• Loading metrics

A Colourful Clock

  • Hester C. van Diepen,

    Affiliations: Laboratory for Neurophysiology, Department of Molecular Cell Biology, Leiden University medical School, Leiden, The Netherlands, Nuffield Laboratory of Ophthalmology; Sleep and Circadian Neuroscience Institute (SCNi) Nuffield Department of Clinical Neurosciences, University of Oxford, John Radcliffe Hospital, Oxford, United Kingdom

  • Russell G. Foster,

    Affiliation: Nuffield Laboratory of Ophthalmology; Sleep and Circadian Neuroscience Institute (SCNi) Nuffield Department of Clinical Neurosciences, University of Oxford, John Radcliffe Hospital, Oxford, United Kingdom

  • Johanna H. Meijer

    Affiliation: Laboratory for Neurophysiology, Department of Molecular Cell Biology, Leiden University medical School, Leiden, The Netherlands

A Colourful Clock

  • Hester C. van Diepen, 
  • Russell G. Foster, 
  • Johanna H. Meijer


Circadian rhythms are an essential property of life on Earth. In mammals, these rhythms are coordinated by a small set of neurons, located in the suprachiasmatic nuclei (SCN). The environmental light/dark cycle synchronizes (entrains) the SCN via a distinct pathway, originating in a subset of photosensitive retinal ganglion cells (pRGCs) that utilize the photopigment melanopsin (OPN4). The pRGCs are also innervated by rods and cones and, so, are both endogenously and exogenously light sensitive. Accumulating evidence has shown that the circadian system is sensitive to ultraviolet (UV), blue, and green wavelengths of light. However, it was unclear whether colour perception itself can help entrain the SCN. By utilizing both behavioural and electrophysiological recording techniques, Walmsley and colleagues show that multiple photic channels interact and enhance the capacity of the SCN to synchronize to the environmental cycle. Thus, entrainment of the circadian system combines both environmental irradiance and colour information to ensure that internal and external time are appropriately aligned.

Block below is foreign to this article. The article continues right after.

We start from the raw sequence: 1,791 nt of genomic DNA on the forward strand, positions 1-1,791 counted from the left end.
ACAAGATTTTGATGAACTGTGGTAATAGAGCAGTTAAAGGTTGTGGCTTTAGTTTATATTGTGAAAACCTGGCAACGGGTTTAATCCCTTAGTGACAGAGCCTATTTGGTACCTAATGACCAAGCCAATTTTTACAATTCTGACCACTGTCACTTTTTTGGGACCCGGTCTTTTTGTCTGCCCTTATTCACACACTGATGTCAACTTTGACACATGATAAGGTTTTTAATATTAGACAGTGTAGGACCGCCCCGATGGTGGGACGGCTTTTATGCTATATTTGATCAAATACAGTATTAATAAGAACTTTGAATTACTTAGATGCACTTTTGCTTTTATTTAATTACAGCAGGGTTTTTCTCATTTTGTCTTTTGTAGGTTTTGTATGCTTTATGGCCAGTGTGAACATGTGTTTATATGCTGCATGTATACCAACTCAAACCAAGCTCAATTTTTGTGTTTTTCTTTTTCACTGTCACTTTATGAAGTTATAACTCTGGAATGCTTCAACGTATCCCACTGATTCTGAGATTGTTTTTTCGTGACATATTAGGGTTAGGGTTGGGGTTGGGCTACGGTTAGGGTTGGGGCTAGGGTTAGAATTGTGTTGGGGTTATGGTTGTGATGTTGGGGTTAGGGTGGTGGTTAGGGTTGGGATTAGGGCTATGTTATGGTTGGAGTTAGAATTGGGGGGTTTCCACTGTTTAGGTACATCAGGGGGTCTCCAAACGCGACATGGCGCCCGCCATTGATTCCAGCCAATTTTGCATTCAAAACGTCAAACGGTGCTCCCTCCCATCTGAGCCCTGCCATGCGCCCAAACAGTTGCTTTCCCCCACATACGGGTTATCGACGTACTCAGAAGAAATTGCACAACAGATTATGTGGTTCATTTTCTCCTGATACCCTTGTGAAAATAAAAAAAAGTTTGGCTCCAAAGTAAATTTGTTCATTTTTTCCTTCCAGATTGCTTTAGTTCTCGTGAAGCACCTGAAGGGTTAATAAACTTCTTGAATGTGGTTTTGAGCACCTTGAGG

Light is sensed by three classes of retinal photoreceptors. In the outer retina, light is detected by rod and cone photoreceptors; in the inner retina a small number of photosensitive retinal ganglion cells (pRGCs) express the photopigment melanopsin, which confers photosensitivity to these neurons. The signals derived from the various photoreceptors are important for visual and nonvisual tasks. The generation of visual images is primarily a function of the classical rod and cone photoreceptors, while the classical photoreceptors together with melanopsin are involved in nonvisual tasks, such as pupillary reflexes and the synchronization of our circadian clock to the environmental light-dark cycle. The discovery of non-rod, non-cone photoreceptors [1] and the demonstration that they utilize the photopigment melanopsin [2] led to the general and unfortunate notion that melanopsin is the major—if not the only—photopigment that contributes to photoentrainment and that this sensory task is monochromatic, with no role for colour discrimination. The article of Walmsley et al. [3] addresses this misconception and presents evidence for a role for colour detection in photoentrainment.